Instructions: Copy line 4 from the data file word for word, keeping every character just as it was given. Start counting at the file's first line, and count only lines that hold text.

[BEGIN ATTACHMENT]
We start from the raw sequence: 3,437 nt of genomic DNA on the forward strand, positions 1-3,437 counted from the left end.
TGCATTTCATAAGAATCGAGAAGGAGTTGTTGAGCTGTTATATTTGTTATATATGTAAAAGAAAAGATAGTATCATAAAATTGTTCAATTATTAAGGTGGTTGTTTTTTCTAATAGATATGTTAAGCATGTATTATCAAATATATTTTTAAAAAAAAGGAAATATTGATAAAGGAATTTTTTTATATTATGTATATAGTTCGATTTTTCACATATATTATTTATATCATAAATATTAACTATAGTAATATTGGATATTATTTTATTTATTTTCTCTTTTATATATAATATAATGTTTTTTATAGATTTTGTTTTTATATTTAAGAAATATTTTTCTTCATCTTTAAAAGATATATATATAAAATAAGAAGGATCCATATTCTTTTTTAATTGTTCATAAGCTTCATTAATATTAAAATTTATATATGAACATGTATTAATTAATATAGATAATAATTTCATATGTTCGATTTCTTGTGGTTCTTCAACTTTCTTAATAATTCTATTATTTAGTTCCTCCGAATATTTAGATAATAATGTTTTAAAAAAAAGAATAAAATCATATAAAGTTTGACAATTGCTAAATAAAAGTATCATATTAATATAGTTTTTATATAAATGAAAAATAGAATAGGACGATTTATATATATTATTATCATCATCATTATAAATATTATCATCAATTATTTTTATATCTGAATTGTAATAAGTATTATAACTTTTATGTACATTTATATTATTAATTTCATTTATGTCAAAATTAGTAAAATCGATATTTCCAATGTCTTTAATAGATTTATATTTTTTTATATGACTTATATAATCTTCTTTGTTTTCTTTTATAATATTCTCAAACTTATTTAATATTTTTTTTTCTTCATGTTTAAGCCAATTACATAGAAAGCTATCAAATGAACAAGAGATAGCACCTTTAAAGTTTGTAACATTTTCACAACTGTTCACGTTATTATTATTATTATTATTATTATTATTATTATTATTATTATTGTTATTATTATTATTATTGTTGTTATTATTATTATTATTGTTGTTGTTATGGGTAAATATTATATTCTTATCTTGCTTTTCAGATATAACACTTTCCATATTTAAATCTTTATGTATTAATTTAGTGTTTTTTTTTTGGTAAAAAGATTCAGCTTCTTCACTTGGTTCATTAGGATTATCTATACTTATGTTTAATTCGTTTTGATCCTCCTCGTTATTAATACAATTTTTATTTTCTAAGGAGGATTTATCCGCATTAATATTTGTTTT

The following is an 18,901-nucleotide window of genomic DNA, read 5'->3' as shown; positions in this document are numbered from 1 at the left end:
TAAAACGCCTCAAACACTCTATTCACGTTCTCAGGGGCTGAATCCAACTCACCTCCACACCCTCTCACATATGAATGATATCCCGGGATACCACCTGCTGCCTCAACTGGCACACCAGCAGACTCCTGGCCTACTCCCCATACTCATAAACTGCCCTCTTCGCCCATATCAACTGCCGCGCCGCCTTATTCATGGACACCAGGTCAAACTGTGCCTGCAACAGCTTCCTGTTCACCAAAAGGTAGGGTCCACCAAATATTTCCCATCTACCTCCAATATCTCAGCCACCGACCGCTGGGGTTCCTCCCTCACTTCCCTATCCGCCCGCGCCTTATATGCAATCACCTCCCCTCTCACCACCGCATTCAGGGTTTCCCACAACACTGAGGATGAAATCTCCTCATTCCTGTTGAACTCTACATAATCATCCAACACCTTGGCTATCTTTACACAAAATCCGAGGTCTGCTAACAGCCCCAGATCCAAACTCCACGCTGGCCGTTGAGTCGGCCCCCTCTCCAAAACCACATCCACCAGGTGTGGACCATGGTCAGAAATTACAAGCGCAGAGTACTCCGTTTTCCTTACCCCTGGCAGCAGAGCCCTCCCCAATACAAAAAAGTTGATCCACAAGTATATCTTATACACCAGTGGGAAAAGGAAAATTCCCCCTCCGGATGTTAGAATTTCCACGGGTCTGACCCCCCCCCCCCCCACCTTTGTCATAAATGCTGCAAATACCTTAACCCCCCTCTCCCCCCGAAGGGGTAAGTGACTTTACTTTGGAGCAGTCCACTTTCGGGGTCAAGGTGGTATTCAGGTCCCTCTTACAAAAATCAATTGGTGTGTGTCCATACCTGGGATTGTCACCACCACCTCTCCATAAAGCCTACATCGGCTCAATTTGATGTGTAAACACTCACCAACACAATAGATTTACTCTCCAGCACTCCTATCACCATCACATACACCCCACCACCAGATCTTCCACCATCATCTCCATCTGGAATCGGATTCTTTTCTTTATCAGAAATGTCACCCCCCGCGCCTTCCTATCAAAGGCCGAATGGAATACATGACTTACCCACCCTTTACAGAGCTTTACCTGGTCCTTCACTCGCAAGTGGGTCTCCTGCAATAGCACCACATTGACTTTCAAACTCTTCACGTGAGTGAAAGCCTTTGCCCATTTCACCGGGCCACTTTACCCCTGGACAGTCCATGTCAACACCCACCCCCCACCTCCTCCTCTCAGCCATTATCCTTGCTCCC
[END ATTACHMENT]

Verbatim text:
TAAAACGCCTCAAACACTCTATTCACGTTCTCAGGGGCTGAATCCAACTCACCTCCACACCCTCTCACATATGAATGATATCCCGGGATACCACCTGCTGCCTCAACTGGCACACCAGCAGACTCCTGGCCTACTCCCCATACTCATAAACTGCCCTCTTCGCCCATATCAACTGCCGCGCCGCCTTATTCATGGACACCAGGTCAAACTGTGCCTGCAACAGCTTCCTGTTCACCAAAAGGTAGGGTCCACCAAATATTTCCCATCTACCTCCAATATCTCAGCCACCGACCGCTGGGGTTCCTCCCTCACTTCCCTATCCGCCCGCGCCTTATATGCAATCACCTCCCCTCTCACCACCGCATTCAGGGTTTCCCACAACACTGAGGATGAAATCTCCTCATTCCTGTTGAACTCTACATAATCATCCAACACCTTGGCTATCTTTACACAAAATCCGAGGTCTGCTAACAGCCCCAGATCCAAACTCCACGCTGGCCGTTGAGTCGGCCCCCTCTCCAAAACCACATCCACCAGGTGTGGACCATGGTCAGAAATTACAAGCGCAGAGTACTCCGTTTTCCTTACCCCTGGCAGCAGAGCCCTCCCCAATACAAAAAAGTTGATCCACAAGTATATCTTATACACCAGTGGGAAAAGGAAAATTCCCCCTCCGGATGTTAGAATTTCCACGGGTCTGACCCCCCCCCCCCCCACCTTTGTCATAAATGCTGCAAATACCTTAACCCCCCTCTCCCCCCGAAGGGGTAAGTGACTTTACTTTGGAGCAGTCCACTTTCGGGGTCAAGGTGGTATTCAGGTCCCTCTTACAAAAATCAATTGGTGTGTGTCCATACCTGGGATTGTCACCACCACCTCTCCATAAAGCCTACATCGGCTCAATTTGATGTGTAAACACTCACCAACACAATAGATTTACTCTCCAGCACTCCTATCACCATCACATACACCCCACCACCAGATCTTCCACCATCATCTCCATCTGGAATCGGATTCTTTTCTTTATCAGAAATGTCACCCCCCGCGCCTTCCTATCAAAGGCCGAATGGAATACATGACTTACCCACCCTTTACAGAGCTTTACCTGGTCCTTCACTCGCAAGTGGGTCTCCTGCAATAGCACCACATTGACTTTCAAACTCTTCACGTGAGTGAAAGCCTTTGCCCATTTCACCGGGCCACTTTACCCCTGGACAGTCCATGTCAACACCCACCCCCCACCTCCTCCTCTCAGCCATTATCCTTGCTCCC